If an item’s status is “Available” but the location is “Temporarily shelved at Emerson Reserve--Ask at Service Desk,” a professor has put the book on reserve for a class, and it cannot be checked out. However, another copy may be requested through FLO, ILL (Inter-library Loan), or ComCat (the Massachusetts Commonwealth Catalog).
(Screen capture of a reserve item)
Some books are not available in hard copy, but only as an e-book through the catalog. The description will say “online resource” and the holdings information (what libraries hold copies of the resource) will be under “E-Book Library.” Simply click on your school name to access the e-book through the school’s library.
(Holdings Information screen capture for an e-book)
Generally, you will have to log in using your ECProxy information to access the e-book. This is the same information used to sign into ECommon: your Emerson username and password.
TIP: Not all e-books are accessible to all patrons. Some e-books have only been bought by one FLO school, so only their patrons have online access. However, everything that lets you select Emerson as an option should be fair game.
Try searching for an e-book. Examples: The Truro Bear and Other Adventures by Mary Oliver, The Encyclopedia of Humor Studies, or Gay TV and Straight America by Ron Becker. Go through the necessary processes to check it out.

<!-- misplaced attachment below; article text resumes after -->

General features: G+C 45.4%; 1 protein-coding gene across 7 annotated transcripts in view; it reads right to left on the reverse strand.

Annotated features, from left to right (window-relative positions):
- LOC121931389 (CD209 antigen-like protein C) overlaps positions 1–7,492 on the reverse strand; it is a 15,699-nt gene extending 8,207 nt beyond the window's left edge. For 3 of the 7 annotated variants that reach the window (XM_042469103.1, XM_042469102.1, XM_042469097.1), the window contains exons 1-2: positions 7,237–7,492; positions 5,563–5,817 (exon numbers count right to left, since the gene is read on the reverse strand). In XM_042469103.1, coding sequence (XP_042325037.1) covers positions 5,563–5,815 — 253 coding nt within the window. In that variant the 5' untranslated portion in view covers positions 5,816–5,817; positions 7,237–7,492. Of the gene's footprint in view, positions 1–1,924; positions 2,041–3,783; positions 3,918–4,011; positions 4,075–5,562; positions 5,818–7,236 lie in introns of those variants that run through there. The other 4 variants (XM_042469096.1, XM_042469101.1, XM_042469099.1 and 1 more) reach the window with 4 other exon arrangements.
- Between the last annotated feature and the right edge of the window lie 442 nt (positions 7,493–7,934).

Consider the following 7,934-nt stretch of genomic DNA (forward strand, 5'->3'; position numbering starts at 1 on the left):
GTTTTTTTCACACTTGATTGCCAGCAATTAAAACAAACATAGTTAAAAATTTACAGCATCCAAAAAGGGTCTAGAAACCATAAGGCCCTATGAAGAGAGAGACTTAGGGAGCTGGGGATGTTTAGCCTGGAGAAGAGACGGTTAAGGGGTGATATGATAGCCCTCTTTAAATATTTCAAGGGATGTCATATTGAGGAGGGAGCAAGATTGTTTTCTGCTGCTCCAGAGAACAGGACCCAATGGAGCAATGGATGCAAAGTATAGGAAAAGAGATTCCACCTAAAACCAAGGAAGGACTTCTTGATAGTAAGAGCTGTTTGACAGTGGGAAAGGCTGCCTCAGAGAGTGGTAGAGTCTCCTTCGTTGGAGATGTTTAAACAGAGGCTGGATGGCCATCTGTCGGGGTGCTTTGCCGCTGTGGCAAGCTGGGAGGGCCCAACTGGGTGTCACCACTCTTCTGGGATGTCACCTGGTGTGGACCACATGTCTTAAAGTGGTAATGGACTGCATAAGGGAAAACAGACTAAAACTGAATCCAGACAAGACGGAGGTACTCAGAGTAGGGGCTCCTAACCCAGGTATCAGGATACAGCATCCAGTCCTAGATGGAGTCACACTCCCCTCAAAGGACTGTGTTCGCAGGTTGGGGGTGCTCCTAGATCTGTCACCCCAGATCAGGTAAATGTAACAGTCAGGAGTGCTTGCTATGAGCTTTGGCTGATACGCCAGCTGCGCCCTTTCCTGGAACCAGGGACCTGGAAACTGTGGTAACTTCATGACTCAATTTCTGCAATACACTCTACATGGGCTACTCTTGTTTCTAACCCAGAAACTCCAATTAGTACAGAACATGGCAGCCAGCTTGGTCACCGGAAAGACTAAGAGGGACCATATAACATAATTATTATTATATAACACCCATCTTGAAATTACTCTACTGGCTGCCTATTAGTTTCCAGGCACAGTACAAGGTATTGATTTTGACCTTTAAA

Proceed to the next lesson when you're finished.
Much like e-books, some video resources are only available to stream. Let's say that you have a student who is looking for Kenneth Branagh's Twelfth Night.
Search for "kenneth branagh twelfth night" and then limit it to Emerson.
The only option available is streaming. This is most likely a good thing: students can stream the film from any location with Internet access.
(Screen capture of the record for the catalog record of Kenneth Branagh's Twelfth Night)
The process is much the same as that of accessing an e-book: generally, you will have to select your school, then log in using your ECProxy information to access the video resource. This is the same information used to sign into ECommon: your Emerson username and password.
Try accessing a streaming media resource of your choice, then proceed to the next lesson.
Voyager is the program that Emerson Iwasaki library uses to keep track of its patrons, items, and loan periods. Voyager is synchronized with the OPAC so that if you check out an item in Voyager, the item’s record in OPAC will recognize that it is “charged.” Voyager will be covered during full in on-the-job training.
You've completed the OPAC online training! Congratulations! Please proceed to Canvas to continue your training.